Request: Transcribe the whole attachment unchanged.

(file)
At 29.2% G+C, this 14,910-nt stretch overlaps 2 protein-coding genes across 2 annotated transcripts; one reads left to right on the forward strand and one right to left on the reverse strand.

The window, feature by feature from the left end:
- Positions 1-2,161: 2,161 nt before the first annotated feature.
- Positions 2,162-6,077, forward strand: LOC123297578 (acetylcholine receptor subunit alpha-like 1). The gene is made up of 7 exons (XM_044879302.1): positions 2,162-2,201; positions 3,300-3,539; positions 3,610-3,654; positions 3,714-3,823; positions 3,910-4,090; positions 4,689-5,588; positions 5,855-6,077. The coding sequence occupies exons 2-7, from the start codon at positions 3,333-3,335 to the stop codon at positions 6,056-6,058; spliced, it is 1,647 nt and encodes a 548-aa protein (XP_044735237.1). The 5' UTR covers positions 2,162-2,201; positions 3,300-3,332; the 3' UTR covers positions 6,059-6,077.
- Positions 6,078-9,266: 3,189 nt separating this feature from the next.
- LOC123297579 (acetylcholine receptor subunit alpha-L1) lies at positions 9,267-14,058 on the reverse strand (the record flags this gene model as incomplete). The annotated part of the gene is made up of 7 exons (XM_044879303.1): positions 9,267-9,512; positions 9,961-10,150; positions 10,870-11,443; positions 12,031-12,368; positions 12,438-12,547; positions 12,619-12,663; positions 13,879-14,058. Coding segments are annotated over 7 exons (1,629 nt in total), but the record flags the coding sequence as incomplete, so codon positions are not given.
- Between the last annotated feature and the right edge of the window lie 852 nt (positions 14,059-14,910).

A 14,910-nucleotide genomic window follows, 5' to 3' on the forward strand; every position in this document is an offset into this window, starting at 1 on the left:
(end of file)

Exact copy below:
At 29.2% G+C, this 14,910-nt stretch overlaps 2 protein-coding genes across 2 annotated transcripts; one reads left to right on the forward strand and one right to left on the reverse strand.

The window, feature by feature from the left end:
- Positions 1-2,161: 2,161 nt before the first annotated feature.
- Positions 2,162-6,077, forward strand: LOC123297578 (acetylcholine receptor subunit alpha-like 1). The gene is made up of 7 exons (XM_044879302.1): positions 2,162-2,201; positions 3,300-3,539; positions 3,610-3,654; positions 3,714-3,823; positions 3,910-4,090; positions 4,689-5,588; positions 5,855-6,077. The coding sequence occupies exons 2-7, from the start codon at positions 3,333-3,335 to the stop codon at positions 6,056-6,058; spliced, it is 1,647 nt and encodes a 548-aa protein (XP_044735237.1). The 5' UTR covers positions 2,162-2,201; positions 3,300-3,332; the 3' UTR covers positions 6,059-6,077.
- Positions 6,078-9,266: 3,189 nt separating this feature from the next.
- LOC123297579 (acetylcholine receptor subunit alpha-L1) lies at positions 9,267-14,058 on the reverse strand (the record flags this gene model as incomplete). The annotated part of the gene is made up of 7 exons (XM_044879303.1): positions 9,267-9,512; positions 9,961-10,150; positions 10,870-11,443; positions 12,031-12,368; positions 12,438-12,547; positions 12,619-12,663; positions 13,879-14,058. Coding segments are annotated over 7 exons (1,629 nt in total), but the record flags the coding sequence as incomplete, so codon positions are not given.
- Between the last annotated feature and the right edge of the window lie 852 nt (positions 14,059-14,910).

A 14,910-nucleotide genomic window follows, 5' to 3' on the forward strand; every position in this document is an offset into this window, starting at 1 on the left: